Android Police

Articles Tagged:

European Union

137

Google says Android provides choice, plans to appeal EU antitrust fine

This morning, Google was hit with an enormous $5.06 billion fine for what the European Commission considers to be anti-competitive practices — specifically, those that push users toward Google's own apps and services. CEO Sundar Pichai has penned a response that outlines where the company disagrees, pointing out the ease with which users can install alternatives to Google's pre-loaded apps, and making clear that the company plans to appeal the Commission's decision.

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32

Warp Charge may be OnePlus' new name for Dash Charge, following trademark mishaps

The folks over at the Dutch site Mobielkopen have spotted a trademark application in the EU for "Warp Charge," filed on behalf of OnePlus. Presumably, this new name is set to replace Dash Charge, after OnePlus previously failed to secure it as an exclusive trademark in the EU. 

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111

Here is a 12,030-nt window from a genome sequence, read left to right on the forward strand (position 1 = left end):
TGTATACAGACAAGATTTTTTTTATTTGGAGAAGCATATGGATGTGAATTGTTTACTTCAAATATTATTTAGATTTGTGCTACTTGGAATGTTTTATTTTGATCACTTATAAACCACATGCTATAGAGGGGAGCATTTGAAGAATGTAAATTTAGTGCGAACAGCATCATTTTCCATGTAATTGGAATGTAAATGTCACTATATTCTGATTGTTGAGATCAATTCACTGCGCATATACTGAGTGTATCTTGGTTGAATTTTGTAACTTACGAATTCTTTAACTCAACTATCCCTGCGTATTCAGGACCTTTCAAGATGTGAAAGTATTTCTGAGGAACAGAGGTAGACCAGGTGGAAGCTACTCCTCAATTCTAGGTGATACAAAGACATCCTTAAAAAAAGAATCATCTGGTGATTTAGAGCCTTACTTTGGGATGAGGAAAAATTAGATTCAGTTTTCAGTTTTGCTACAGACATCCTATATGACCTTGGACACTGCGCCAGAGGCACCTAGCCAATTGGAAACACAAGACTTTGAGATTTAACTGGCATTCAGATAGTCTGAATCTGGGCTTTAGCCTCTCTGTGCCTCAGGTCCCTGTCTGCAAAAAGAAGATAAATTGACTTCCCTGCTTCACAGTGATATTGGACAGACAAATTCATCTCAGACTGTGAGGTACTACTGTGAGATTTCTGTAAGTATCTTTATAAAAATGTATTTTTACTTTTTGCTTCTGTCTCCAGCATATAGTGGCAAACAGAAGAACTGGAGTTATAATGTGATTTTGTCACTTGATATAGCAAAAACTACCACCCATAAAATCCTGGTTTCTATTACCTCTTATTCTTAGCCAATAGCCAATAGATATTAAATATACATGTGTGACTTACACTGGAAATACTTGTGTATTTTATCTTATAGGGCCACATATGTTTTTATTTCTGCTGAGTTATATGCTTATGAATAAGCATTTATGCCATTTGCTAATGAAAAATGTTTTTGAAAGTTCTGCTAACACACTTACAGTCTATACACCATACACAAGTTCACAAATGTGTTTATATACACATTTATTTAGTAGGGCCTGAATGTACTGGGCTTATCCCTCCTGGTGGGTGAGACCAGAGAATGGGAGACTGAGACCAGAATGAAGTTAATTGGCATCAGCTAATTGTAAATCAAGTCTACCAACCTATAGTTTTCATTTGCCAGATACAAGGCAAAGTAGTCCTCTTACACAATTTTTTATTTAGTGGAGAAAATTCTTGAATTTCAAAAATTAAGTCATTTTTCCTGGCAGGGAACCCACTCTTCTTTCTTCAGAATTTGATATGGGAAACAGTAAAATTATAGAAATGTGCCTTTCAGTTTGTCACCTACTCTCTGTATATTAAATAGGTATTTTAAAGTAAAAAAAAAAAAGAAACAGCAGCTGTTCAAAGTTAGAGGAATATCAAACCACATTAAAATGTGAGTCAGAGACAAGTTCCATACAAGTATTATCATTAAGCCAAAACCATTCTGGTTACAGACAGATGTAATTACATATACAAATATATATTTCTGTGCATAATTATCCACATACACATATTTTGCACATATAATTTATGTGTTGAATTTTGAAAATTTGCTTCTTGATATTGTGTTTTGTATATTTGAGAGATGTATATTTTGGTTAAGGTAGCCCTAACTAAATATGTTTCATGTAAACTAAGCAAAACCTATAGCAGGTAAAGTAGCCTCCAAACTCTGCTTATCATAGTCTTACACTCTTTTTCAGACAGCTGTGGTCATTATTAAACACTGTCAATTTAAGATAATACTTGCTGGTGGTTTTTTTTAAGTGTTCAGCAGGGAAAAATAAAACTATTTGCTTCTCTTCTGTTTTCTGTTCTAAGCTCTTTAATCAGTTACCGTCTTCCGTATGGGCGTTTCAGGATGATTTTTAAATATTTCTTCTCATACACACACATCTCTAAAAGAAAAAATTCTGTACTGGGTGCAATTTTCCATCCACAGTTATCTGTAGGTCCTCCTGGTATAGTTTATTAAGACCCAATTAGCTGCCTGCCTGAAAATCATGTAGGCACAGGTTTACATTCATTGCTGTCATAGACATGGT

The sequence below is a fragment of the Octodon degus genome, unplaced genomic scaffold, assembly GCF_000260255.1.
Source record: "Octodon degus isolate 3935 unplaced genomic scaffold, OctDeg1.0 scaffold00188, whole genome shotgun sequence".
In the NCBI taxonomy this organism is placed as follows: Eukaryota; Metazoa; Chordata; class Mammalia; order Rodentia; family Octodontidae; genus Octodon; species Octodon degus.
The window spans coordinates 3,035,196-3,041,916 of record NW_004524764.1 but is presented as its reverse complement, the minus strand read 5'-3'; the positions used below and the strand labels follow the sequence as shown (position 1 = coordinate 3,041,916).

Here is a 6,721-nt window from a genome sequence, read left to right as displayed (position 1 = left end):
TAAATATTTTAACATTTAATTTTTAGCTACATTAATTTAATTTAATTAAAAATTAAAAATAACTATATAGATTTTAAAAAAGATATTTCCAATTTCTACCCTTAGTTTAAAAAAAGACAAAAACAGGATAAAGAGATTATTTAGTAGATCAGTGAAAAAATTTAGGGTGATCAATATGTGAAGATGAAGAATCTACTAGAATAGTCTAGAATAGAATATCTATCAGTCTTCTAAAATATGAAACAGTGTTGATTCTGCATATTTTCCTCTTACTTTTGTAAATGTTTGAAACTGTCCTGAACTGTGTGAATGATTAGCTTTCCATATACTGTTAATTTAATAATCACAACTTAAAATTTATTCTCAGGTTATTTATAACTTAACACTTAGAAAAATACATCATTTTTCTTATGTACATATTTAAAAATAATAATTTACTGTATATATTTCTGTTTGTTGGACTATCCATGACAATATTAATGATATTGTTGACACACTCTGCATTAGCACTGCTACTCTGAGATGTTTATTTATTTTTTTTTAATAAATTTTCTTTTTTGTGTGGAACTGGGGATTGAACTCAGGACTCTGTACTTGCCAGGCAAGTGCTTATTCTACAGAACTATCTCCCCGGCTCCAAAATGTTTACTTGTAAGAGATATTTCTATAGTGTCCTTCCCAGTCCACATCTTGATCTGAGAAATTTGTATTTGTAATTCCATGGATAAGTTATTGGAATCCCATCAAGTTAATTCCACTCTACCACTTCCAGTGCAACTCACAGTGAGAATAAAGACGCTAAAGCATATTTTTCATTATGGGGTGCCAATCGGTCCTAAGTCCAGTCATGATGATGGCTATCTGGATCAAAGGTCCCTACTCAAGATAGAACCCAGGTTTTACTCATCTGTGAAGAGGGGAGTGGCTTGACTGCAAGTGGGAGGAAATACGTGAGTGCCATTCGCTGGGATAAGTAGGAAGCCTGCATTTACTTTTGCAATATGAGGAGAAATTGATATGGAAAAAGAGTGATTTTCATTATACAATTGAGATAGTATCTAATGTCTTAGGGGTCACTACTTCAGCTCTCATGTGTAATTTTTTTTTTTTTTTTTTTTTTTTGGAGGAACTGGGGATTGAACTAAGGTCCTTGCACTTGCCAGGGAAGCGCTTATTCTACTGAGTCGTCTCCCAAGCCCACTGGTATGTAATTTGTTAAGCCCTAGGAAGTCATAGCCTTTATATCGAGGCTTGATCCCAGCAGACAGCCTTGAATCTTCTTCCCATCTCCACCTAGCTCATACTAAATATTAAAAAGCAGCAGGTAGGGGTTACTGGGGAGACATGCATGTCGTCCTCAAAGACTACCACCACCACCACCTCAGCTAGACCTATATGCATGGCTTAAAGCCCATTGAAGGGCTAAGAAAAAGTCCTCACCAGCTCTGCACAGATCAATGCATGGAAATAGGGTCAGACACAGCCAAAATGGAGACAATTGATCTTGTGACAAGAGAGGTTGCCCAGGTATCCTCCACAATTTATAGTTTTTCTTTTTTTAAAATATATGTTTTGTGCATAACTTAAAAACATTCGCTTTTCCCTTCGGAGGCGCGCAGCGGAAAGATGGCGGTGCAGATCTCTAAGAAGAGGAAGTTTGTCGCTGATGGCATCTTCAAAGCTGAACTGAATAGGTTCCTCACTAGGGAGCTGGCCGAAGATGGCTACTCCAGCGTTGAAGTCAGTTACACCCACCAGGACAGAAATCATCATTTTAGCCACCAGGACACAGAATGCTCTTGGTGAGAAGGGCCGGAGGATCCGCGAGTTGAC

Alternative app store Aptoide has filed an antitrust complaint against Google

Google Play Protect is meant to keep nefarious apps off users' devices. Alternative app marketplace Aptoide has been flagged as such an app, according to a complaint the company has filed with the European Commission. Play Protect is reportedly cautioning some users that Aptoide is potentially harmful, and preventing the store from downloading apps for those who don't heed the warning.

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248

Google may face another EU antitrust fine next month

Last year, the European Union issued Google a $2.7 billion fine after the company was found guilty prioritizing its own shopping results over those from competitors. According to Reuters, Google is in hot water yet again, as the company is expected to be hit with another major EU fine.

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125

The GDPR goes into effect on Friday, here’s how it will affect you

Unless you've been living under a rock for the past few weeks, you'll have noticed the barrage of emails from companies notifying you of changes to their privacy policy and terms of service. That's no coincidence, of course: on Friday, May 25, a sweeping new legislation, which deals with data privacy and how companies handle an individual's personal data, will go into effect in the European Union. The regulation, called the General Data Protection Regulation, or GDPR for short, grants individuals a series of rights concerning their personal data, and stipulates a number of duties companies have regarding how that data is processed.

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61

Google expands Family Link to 26 EU countries, now available in 37 countries in total